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Talks on N. Korea Nuclear Weapons Program Open Smoothly - 2003-08-27

Diplomats say the first day of sensitive talks on North Korea's nuclear program has gone smoothly, but there is no hint yet of any possible agreement. The talks opened Wednesday with a welcome from Chinese Deputy Foreign Minister Wang Yi, who is heading China's delegation to the three-day talks.

Mr. Wang says these six-nation talks mark a new beginning, and another step forward toward a peaceful resolution of the North Korea nuclear issue. He says North Korea has made an important decision by coming to the talks, and the United States has, too.

The negotiators will discuss demands by the United States and other countries for North Korea to dismantle its nuclear weapons program.

The crisis erupted in October, when the United State said North Korea had a nuclear weapons program, in violation of previous international agreements. Since then, North Korean officials have admitted that Pyongyang has been developing nuclear weapons.

As the talks began, an official newspaper in North Korea repeated the government's demands that the United States sign a binding non-aggression pact before it would consider giving up what the paper called its nuclear deterrent force. Washington has ruled out signing such a pact but has offered a written assurance that it has no plans to attack North Korea.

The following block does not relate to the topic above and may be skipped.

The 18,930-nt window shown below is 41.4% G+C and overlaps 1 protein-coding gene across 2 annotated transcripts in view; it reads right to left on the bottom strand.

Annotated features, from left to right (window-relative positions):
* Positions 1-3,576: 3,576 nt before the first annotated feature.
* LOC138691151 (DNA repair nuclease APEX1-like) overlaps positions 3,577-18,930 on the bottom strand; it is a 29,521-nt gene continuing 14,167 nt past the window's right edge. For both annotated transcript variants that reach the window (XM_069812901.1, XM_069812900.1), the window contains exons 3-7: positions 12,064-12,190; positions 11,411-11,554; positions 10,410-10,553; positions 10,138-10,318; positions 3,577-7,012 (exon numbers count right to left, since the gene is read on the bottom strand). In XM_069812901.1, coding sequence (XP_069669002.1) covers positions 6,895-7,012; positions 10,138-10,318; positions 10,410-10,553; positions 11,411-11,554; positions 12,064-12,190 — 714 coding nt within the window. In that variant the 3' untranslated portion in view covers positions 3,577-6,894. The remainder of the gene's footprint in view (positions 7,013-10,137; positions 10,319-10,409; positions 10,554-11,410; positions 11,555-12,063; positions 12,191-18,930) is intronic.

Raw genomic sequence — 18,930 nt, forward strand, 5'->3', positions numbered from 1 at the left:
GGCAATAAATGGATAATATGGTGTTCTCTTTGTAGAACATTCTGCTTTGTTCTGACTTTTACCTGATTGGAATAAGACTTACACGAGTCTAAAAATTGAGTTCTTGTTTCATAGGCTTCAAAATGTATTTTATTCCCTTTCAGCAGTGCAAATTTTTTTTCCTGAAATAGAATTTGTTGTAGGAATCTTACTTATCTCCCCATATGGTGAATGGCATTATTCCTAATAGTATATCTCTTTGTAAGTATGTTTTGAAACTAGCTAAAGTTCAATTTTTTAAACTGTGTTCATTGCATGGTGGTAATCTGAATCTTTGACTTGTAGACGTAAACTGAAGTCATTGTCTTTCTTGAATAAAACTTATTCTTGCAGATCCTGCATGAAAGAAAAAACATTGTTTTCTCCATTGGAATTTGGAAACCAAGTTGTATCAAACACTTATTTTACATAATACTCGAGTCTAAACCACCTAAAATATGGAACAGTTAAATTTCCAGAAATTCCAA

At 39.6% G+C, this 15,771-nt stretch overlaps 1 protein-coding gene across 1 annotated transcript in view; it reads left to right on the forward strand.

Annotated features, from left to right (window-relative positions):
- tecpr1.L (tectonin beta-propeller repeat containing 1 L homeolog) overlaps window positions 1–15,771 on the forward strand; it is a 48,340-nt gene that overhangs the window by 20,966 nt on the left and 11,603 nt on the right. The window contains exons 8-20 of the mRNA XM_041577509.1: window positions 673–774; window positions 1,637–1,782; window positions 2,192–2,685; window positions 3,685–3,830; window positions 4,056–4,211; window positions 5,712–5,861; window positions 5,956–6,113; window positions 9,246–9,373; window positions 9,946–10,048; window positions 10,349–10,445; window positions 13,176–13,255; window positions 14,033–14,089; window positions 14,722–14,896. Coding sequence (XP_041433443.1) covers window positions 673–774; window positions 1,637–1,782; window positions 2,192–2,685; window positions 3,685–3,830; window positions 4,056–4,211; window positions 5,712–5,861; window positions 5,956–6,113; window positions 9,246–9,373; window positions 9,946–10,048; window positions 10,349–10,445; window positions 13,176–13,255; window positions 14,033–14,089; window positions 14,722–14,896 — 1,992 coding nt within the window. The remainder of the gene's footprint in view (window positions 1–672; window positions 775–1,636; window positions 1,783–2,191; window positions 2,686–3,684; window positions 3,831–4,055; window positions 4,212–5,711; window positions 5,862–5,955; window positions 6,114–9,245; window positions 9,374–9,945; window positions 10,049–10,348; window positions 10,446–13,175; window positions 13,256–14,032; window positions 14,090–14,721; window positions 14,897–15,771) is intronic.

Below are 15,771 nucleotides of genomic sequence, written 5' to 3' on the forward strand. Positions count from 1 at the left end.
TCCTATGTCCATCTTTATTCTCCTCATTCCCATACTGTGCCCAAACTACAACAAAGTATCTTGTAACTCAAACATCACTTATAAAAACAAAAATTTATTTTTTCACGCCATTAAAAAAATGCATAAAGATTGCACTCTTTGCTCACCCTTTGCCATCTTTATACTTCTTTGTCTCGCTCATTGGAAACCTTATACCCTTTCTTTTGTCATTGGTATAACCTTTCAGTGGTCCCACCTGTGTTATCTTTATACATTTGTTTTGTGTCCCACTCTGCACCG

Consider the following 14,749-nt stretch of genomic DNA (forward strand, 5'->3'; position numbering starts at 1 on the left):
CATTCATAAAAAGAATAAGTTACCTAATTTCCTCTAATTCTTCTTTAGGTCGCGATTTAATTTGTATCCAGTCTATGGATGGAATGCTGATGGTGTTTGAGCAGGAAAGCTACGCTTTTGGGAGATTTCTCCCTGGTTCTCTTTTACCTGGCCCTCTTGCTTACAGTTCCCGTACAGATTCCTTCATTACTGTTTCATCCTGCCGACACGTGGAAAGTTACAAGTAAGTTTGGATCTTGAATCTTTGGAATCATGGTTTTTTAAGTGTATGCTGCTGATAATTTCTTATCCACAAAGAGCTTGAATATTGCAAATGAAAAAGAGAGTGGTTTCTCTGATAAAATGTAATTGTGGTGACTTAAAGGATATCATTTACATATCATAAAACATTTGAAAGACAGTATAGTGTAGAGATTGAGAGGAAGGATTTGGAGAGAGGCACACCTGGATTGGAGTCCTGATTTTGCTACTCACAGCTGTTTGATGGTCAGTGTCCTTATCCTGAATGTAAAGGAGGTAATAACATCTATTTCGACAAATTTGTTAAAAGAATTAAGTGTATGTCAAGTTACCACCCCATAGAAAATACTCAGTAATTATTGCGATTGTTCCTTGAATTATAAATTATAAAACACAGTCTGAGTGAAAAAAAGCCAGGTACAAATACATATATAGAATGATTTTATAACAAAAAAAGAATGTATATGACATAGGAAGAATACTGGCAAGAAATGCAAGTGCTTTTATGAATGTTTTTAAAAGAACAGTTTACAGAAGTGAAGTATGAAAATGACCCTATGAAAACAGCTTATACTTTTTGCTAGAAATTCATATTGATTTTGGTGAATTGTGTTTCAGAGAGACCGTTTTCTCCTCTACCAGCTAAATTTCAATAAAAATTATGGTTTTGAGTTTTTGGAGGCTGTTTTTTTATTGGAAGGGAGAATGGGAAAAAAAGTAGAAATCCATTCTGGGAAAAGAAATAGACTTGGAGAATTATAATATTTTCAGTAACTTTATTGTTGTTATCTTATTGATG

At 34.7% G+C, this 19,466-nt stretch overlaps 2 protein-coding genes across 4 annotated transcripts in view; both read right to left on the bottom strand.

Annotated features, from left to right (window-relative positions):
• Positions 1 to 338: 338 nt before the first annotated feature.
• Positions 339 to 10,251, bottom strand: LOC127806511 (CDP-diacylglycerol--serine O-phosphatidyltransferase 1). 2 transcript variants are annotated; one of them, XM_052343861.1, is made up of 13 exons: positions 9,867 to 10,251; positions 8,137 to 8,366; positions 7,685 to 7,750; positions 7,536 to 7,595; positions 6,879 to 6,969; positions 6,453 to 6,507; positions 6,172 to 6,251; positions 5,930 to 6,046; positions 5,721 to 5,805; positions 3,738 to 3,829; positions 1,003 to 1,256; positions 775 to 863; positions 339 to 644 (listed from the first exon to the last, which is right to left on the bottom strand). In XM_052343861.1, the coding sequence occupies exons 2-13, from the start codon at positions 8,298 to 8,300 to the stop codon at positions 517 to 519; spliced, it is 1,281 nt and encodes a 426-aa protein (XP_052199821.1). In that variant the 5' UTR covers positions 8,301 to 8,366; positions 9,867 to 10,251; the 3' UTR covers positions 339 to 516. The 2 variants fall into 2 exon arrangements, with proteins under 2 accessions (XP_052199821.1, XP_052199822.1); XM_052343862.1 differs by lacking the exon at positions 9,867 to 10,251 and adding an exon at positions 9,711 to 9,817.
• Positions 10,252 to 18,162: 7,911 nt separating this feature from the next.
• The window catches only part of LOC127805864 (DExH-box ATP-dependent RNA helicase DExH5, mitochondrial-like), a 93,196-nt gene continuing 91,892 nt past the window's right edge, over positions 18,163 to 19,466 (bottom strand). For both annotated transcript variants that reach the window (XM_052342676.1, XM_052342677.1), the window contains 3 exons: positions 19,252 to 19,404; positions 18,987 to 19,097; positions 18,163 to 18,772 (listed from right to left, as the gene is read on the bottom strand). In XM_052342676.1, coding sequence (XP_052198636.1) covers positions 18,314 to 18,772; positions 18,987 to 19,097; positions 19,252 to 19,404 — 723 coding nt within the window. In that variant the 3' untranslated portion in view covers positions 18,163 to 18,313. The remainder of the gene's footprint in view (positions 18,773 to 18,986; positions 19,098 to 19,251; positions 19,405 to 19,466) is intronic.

Few details emerged Wednesday on the negotiations in Beijing, but diplomats said the first session has been carried out in a warm and relaxed atmosphere. Representatives smiled and shook hands, before the chief U.S. negotiator, Assistant Secretary of State James Kelly took his seat next to North Korean Vice Foreign Minister Kim Yong Il.

China, Japan, South Korea, Russia, and the United States all want North Korea to get rid of its nuclear program. However, analysts say the talks may be complicated by the countries' separate agendas.

South Korea seeks to avoid war with the North and provide humanitarian aid to its impoverished neighbor.

Japan is pressing for not only nuclear disarmament, but for Pyongyang to answer for its abductions decades ago of several Japanese citizens. Japanese Foreign Minister Yoriko Kawaguchi spoke in Tokyo Wednesday.

"North Korean development of nuclear weapons and associated matters of missile development and proliferation present an enormous threat to the security of Japan and, in turn, northeast Asia and international society as a whole," says Mr. Kawaguchi. "In addition, the intense anger over the abduction of the Japanese nationals has by no means subsided."

China and Russia - longtime allies of Pyongyang - are seen as a counterweight to the pressure building on the North from other countries. China also fears a flood of refugees into its territory if sanctions further damage the weak North Korean economy.